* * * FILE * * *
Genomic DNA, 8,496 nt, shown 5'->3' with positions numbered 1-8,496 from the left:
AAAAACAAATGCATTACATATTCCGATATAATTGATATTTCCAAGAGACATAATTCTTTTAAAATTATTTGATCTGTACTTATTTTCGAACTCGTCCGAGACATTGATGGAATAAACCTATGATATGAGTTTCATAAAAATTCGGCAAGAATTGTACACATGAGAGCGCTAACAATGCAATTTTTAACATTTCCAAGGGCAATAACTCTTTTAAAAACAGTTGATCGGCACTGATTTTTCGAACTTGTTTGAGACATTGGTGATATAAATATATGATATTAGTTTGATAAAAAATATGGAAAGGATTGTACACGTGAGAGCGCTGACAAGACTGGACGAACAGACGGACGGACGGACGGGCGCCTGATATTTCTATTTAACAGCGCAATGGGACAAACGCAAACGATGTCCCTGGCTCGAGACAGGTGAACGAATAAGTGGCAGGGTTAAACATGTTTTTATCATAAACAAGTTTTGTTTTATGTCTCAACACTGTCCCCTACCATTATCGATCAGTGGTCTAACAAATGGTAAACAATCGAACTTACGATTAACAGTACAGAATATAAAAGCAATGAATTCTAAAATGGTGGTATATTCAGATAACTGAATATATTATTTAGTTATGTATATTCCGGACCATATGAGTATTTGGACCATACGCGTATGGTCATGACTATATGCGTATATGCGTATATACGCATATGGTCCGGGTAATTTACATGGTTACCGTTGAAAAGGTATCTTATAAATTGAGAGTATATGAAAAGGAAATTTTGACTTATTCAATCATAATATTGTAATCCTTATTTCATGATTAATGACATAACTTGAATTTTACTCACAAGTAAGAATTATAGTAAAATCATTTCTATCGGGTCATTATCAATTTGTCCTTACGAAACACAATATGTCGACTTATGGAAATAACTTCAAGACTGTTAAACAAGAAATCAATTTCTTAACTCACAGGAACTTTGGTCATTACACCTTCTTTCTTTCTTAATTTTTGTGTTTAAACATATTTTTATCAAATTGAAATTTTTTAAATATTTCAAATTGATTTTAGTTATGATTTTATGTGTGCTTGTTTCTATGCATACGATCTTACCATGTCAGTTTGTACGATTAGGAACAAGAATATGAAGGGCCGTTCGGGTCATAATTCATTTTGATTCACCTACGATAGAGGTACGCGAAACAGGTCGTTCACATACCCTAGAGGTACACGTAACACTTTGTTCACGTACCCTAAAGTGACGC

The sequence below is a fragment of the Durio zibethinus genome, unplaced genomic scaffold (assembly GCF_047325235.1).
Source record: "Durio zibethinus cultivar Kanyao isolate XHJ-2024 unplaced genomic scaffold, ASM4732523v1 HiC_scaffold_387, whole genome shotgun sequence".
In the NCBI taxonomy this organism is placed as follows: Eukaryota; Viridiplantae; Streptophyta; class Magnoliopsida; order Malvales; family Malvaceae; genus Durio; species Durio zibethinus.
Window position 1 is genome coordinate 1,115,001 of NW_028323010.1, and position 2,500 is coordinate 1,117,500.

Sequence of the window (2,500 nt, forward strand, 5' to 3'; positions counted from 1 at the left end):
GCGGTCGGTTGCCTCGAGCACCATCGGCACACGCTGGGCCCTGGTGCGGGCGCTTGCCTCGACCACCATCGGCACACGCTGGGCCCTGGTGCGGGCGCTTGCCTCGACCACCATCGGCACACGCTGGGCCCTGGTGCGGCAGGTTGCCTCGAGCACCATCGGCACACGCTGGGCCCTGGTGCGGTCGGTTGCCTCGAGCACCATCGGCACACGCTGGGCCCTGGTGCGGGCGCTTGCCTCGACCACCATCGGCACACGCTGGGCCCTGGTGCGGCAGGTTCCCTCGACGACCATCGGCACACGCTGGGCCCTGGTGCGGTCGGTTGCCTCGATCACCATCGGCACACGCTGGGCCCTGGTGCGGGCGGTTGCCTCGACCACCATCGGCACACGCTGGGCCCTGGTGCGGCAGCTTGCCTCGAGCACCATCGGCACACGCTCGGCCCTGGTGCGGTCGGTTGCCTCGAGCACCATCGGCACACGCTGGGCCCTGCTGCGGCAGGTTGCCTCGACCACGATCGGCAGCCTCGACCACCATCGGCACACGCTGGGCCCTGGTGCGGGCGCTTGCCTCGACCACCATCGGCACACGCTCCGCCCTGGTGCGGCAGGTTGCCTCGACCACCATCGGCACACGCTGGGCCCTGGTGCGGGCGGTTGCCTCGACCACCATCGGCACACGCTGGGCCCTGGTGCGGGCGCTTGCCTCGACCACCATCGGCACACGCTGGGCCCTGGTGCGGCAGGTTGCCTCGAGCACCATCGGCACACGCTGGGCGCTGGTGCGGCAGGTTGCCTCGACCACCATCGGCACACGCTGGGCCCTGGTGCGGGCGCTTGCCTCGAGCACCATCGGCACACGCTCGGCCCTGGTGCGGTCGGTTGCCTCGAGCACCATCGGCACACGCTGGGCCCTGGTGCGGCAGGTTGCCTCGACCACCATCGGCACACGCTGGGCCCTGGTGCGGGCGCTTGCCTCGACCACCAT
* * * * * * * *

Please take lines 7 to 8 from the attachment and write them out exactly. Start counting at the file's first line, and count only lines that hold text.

Sequence of the window (2,500 nt, forward strand, 5' to 3'; positions counted from 1 at the left end):
GCGGTCGGTTGCCTCGAGCACCATCGGCACACGCTGGGCCCTGGTGCGGGCGCTTGCCTCGACCACCATCGGCACACGCTGGGCCCTGGTGCGGGCGCTTGCCTCGACCACCATCGGCACACGCTGGGCCCTGGTGCGGCAGGTTGCCTCGAGCACCATCGGCACACGCTGGGCCCTGGTGCGGTCGGTTGCCTCGAGCACCATCGGCACACGCTGGGCCCTGGTGCGGGCGCTTGCCTCGACCACCATCGGCACACGCTGGGCCCTGGTGCGGCAGGTTCCCTCGACGACCATCGGCACACGCTGGGCCCTGGTGCGGTCGGTTGCCTCGATCACCATCGGCACACGCTGGGCCCTGGTGCGGGCGGTTGCCTCGACCACCATCGGCACACGCTGGGCCCTGGTGCGGCAGCTTGCCTCGAGCACCATCGGCACACGCTCGGCCCTGGTGCGGTCGGTTGCCTCGAGCACCATCGGCACACGCTGGGCCCTGCTGCGGCAGGTTGCCTCGACCACGATCGGCAGCCTCGACCACCATCGGCACACGCTGGGCCCTGGTGCGGGCGCTTGCCTCGACCACCATCGGCACACGCTCCGCCCTGGTGCGGCAGGTTGCCTCGACCACCATCGGCACACGCTGGGCCCTGGTGCGGGCGGTTGCCTCGACCACCATCGGCACACGCTGGGCCCTGGTGCGGGCGCTTGCCTCGACCACCATCGGCACACGCTGGGCCCTGGTGCGGCAGGTTGCCTCGAGCACCATCGGCACACGCTGGGCGCTGGTGCGGCAGGTTGCCTCGACCACCATCGGCACACGCTGGGCCCTGGTGCGGGCGCTTGCCTCGAGCACCATCGGCACACGCTCGGCCCTGGTGCGGTCGGTTGCCTCGAGCACCATCGGCACACGCTGGGCCCTGGTGCGGCAGGTTGCCTCGACCACCATCGGCACACGCTGGGCCCTGGTGCGGGCGCTTGCCTCGACCACCAT